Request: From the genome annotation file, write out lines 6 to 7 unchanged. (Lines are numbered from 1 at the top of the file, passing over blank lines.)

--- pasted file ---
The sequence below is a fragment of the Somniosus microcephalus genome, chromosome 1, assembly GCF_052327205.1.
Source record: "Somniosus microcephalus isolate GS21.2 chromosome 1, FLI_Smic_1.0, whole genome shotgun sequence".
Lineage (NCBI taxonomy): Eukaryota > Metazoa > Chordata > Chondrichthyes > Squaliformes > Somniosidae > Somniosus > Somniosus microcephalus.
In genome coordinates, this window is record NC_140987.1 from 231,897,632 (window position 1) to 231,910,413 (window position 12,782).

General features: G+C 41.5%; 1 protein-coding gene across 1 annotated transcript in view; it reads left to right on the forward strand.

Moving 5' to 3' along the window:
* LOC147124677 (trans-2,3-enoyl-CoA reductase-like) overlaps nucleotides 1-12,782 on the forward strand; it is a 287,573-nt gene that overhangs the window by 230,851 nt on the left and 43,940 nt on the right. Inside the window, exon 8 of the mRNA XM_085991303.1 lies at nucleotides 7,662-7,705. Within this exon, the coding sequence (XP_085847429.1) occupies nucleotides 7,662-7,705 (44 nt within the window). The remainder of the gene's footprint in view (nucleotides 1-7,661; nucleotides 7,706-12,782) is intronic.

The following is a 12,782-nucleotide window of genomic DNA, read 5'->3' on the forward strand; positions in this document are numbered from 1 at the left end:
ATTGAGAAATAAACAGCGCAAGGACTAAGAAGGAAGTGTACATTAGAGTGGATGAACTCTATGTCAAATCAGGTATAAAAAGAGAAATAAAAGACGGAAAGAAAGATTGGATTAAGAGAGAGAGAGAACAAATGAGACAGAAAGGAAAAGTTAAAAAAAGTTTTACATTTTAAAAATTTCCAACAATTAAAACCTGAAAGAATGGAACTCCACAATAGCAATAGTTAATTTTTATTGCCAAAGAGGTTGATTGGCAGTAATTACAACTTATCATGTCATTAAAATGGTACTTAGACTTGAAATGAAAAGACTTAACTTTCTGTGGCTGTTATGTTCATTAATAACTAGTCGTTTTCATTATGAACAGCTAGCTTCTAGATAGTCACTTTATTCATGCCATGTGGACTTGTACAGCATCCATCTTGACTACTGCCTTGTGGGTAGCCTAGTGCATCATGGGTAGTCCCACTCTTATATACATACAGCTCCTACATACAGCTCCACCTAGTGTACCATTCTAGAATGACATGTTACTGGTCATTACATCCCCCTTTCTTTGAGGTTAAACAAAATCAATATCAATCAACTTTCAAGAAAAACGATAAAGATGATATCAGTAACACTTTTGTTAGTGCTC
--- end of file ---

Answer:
Moving 5' to 3' along the window:
* LOC147124677 (trans-2,3-enoyl-CoA reductase-like) overlaps nucleotides 1-12,782 on the forward strand; it is a 287,573-nt gene that overhangs the window by 230,851 nt on the left and 43,940 nt on the right. Inside the window, exon 8 of the mRNA XM_085991303.1 lies at nucleotides 7,662-7,705. Within this exon, the coding sequence (XP_085847429.1) occupies nucleotides 7,662-7,705 (44 nt within the window). The remainder of the gene's footprint in view (nucleotides 1-7,661; nucleotides 7,706-12,782) is intronic.